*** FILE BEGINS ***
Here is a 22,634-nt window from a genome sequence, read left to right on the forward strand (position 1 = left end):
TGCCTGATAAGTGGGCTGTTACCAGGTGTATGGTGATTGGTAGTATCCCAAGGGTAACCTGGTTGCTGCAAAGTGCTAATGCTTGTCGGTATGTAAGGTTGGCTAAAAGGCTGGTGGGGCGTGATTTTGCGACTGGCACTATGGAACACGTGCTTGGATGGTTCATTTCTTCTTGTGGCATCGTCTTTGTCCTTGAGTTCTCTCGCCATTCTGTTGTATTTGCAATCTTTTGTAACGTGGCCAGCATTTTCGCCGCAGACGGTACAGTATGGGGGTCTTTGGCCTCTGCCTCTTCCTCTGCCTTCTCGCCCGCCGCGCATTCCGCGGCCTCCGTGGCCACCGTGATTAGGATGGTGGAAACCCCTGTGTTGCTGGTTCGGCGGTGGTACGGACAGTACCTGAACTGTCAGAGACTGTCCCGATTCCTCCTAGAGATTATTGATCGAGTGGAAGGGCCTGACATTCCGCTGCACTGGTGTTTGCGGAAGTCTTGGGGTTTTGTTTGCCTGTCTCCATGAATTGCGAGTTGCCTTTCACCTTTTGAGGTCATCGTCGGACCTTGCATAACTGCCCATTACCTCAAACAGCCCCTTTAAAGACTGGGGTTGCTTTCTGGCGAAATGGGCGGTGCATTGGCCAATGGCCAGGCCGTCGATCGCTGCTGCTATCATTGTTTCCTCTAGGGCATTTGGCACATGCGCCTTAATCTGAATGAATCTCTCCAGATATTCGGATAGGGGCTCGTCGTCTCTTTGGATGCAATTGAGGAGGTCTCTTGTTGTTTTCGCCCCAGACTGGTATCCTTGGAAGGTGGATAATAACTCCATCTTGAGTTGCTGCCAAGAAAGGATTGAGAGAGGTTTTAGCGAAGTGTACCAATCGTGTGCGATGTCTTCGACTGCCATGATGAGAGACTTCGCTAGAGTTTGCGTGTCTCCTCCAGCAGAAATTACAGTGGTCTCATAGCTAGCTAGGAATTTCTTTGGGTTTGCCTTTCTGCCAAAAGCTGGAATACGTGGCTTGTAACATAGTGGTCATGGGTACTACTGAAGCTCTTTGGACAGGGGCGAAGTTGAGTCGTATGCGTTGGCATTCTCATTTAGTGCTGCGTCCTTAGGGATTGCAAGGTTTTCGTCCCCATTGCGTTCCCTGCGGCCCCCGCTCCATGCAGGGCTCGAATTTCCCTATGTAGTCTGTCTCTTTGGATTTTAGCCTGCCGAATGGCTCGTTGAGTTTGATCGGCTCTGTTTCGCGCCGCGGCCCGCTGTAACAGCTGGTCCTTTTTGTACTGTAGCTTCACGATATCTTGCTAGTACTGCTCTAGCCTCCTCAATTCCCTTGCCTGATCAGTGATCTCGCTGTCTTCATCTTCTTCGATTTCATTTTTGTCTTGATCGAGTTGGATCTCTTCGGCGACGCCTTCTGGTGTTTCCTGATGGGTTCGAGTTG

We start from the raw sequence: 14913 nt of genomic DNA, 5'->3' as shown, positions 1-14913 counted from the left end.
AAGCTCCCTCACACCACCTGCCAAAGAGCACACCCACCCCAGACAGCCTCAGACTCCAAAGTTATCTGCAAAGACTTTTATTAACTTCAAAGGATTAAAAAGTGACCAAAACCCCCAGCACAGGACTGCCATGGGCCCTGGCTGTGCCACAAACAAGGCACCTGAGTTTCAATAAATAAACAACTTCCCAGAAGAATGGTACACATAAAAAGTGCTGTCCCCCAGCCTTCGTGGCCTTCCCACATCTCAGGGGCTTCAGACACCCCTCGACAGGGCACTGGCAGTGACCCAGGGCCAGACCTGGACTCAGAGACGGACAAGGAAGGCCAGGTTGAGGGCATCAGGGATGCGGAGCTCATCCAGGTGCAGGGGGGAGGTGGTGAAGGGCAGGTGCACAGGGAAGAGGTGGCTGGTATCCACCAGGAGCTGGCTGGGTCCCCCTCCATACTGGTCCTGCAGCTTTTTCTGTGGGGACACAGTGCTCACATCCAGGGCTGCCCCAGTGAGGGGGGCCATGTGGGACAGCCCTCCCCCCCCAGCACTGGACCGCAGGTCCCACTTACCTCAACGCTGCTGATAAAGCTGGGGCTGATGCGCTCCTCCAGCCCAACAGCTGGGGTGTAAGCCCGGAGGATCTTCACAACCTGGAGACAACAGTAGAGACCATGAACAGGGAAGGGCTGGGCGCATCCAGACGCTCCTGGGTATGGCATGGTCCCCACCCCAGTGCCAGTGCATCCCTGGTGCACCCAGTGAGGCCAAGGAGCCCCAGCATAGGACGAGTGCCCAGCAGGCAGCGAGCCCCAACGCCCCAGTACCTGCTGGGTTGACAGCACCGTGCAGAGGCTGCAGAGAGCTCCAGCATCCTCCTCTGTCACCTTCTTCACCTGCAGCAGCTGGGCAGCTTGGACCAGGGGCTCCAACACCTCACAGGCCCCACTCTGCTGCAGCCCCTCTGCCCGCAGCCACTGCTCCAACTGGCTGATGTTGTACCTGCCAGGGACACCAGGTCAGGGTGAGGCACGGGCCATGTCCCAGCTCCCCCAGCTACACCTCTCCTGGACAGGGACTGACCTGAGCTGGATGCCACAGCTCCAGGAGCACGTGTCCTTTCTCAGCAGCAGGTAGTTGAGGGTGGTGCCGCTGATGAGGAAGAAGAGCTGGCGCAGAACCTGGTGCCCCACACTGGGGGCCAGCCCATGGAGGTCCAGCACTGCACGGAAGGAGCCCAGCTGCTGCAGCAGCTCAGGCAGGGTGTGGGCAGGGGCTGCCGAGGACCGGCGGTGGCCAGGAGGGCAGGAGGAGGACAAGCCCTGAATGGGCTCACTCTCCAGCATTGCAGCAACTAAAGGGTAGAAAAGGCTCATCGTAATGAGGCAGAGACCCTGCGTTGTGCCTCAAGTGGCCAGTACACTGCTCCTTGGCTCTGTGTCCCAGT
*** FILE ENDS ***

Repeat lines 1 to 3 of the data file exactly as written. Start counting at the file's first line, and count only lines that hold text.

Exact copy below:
Here is a 22,634-nt window from a genome sequence, read left to right on the forward strand (position 1 = left end):
TGCCTGATAAGTGGGCTGTTACCAGGTGTATGGTGATTGGTAGTATCCCAAGGGTAACCTGGTTGCTGCAAAGTGCTAATGCTTGTCGGTATGTAAGGTTGGCTAAAAGGCTGGTGGGGCGTGATTTTGCGACTGGCACTATGGAACACGTGCTTGGATGGTTCATTTCTTCTTGTGGCATCGTCTTTGTCCTTGAGTTCTCTCGCCATTCTGTTGTATTTGCAATCTTTTGTAACGTGGCCAGCATTTTCGCCGCAGACGGTACAGTATGGGGGTCTTTGGCCTCTGCCTCTTCCTCTGCCTTCTCGCCCGCCGCGCATTCCGCGGCCTCCGTGGCCACCGTGATTAGGATGGTGGAAACCCCTGTGTTGCTGGTTCGGCGGTGGTACGGACAGTACCTGAACTGTCAGAGACTGTCCCGATTCCTCCTAGAGATTATTGATCGAGTGGAAGGGCCTGACATTCCGCTGCACTGGTGTTTGCGGAAGTCTTGGGGTTTTGTTTGCCTGTCTCCATGAATTGCGAGTTGCCTTTCACCTTTTGAGGTCATCGTCGGACCTTGCATAACTGCCCATTACCTCAAACAGCCCCTTTAAAGACTGGGGTTGCTTTCTGGCGAAATGGGCGGTGCATTGGCCAATGGCCAGGCCGTCGATCGCTGCTGCTATCATTGTTTCCTCTAGGGCATTTGGCACATGCGCCTTAATCTGAATGAATCTCTCCAGATATTCGGATAGGGGCTCGTCGTCTCTTTGGATGCAATTGAGGAGGTCTCTTGTTGTTTTCGCCCCAGACTGGTATCCTTGGAAGGTGGATAATAACTCCATCTTGAGTTGCTGCCAAGAAAGGATTGAGAGAGGTTTTAGCGAAGTGTACCAATCGTGTGCGATGTCTTCGACTGCCATGATGAGAGACTTCGCTAGAGTTTGCGTGTCTCCTCCAGCAGAAATTACAGTGGTCTCATAGCTAGCTAGGAATTTCTTTGGGTTTGCCTTTCTGCCAAAAGCTGGAATACGTGGCTTGTAACATAGTGGTCATGGGTACTACTGAAGCTCTTTGGACAGGGGCGAAGTTGAGTCGTATGCGTTGGCATTCTCATTTAGTGCTGCGTCCTTAGGGATTGCAAGGTTTTCGTCCCCATTGCGTTCCCTGCGGCCCCCGCTCCATGCAGGGCTCGAATTTCCCTATGTAGTCTGTCTCTTTGGATTTTAGCCTGCCGAATGGCTCGTTGAGTTTGATCGGCTCTGTTTCGCGCCGCGGCCCGCTGTAACAGCTGGTCCTTTTTGTACTGTAGCTTCACGATATCTTGCTAGTACTGCTCTAGCCTCCTCAATTCCCTTGCCTGATCAGTGATCTCGCTGTCTTCATCTTCTTCGATTTCATTTTTGTCTTGATCGAGTTGGATCTCTTCGGCGACGCCTTCTGGTGTTTCCTGATGGGTTCGAGTTG

We start from the raw sequence: 14913 nt of genomic DNA, 5'->3' as shown, positions 1-14913 counted from the left end.